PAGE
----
Natalie Portman and Ashton Kutcher star in Ivan Reitman’s romantic comedy about friends with benefits turning—shocker—into something else.


Opens Jan. 21



Is this the funniest American movie ever made? According to a 2000 poll by the American Film Institute, it is. What’s inarguable is that Billy Wilder’s 1959 comedy has aged very well indeed.

Some Like It Hot

finds Jack Lemmon and Tony Curtis playing a pair of ne’er-do-well Roaring ’20s jazz musicians who witness a gangland massacre and wind up taking it on the lam. When the guys pose as women to join an all-girl Dixieland band—which includes a sweetly charming Marilyn Monroe as a hooch-loving ukulele player named Sugar—Wilder moves the film past obvious drag gags into fun, frisky, and sexually sophisticated territory. Dressing up as women frees the male leads; the often jittery Lemmon, whose character is reborn as a giddy gold digger, seems to be having a ball, while drag gives the usually earthy Curtis a reserved refinement. (Curtis once said he based his distaff character on a combo of Eleanor Roosevelt and his own mother.) They may be topped, however, by comic Joe E. Brown’s delicious turn as an oblivious suitor, which pays off in the film’s perfect final scene. (Heather Joslyn)


They don’t make ’em like this anymore. Hell, they barely made ’em like this when they made ’em, which is why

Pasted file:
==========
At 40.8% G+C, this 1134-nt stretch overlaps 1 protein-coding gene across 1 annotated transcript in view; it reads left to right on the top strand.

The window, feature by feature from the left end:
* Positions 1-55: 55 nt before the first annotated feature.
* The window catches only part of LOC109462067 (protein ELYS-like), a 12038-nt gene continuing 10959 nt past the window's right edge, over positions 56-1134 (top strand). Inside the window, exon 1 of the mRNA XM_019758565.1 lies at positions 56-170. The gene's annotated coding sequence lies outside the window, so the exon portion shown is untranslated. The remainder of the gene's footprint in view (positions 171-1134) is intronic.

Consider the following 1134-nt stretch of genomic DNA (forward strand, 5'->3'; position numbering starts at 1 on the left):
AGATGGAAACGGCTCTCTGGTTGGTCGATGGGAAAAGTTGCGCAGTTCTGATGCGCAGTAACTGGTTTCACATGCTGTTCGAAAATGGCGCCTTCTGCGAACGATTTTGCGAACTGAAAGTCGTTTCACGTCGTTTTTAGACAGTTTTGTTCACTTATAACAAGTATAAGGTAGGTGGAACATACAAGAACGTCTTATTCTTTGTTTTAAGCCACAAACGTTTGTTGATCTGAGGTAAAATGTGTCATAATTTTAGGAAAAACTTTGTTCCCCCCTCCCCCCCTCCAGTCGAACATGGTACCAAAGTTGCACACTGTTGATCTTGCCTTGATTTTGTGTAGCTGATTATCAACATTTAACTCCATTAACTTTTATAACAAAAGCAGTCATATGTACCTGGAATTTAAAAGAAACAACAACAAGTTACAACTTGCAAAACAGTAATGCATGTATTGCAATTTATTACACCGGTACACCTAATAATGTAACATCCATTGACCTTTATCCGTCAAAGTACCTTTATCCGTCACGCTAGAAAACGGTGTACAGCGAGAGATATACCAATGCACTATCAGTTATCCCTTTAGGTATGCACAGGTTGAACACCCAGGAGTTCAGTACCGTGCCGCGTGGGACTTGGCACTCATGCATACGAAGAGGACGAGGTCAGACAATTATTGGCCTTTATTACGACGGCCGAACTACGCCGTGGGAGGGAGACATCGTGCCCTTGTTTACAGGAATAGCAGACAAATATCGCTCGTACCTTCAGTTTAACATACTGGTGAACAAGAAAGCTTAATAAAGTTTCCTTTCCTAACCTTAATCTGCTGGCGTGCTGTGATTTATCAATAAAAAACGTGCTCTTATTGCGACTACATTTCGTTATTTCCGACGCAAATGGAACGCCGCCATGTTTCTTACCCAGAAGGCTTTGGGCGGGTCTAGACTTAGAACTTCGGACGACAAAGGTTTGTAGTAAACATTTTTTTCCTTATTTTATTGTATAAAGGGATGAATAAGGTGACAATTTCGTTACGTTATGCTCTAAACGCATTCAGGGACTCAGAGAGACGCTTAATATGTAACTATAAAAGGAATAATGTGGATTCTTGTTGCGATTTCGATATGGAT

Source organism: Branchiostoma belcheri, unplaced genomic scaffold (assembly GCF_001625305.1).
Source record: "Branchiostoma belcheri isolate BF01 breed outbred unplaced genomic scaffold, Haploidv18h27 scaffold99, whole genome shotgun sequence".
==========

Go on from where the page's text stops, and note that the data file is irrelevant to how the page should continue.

Sweet Smell of Success

flopped when it was released in 1957. But this is one of those cases in which a film fails to find an audience the first go-round because it’s so far ahead of its time—in its unrelenting tone of cynicism, and in its indictment of the media’s power for capricious evil. Brawny Burt Lancaster plays against type as the most wretched of ink-stained wretches, New York gossip king J. J. Hunsecker, who can and does destroy lives with the flick of a pen. Tony Curtis, perceived then as a pretty-boy lightweight, is Sidney Falco, a hustling press agent who will do anything to climb off the bottom rung of his sordid world. When Hunsecker’s sister (Susan Harrison)—whom the columnist loves with a creepy possessiveness—takes up with a nice-guy jazz musician (a pre-


Martin Milner), Hunsecker strong-arms Falco into breaking up the romance. From James Wong Howe’s rich black-and-white cinematography to Elmer Bernstein’s jazzy score to the chilling performances to, especially, Ernest Lehman and Clifford Odets’ acrid, quotable dialogue,

Sweet Smell

is one unforgettable cookie full of arsenic. (HJ)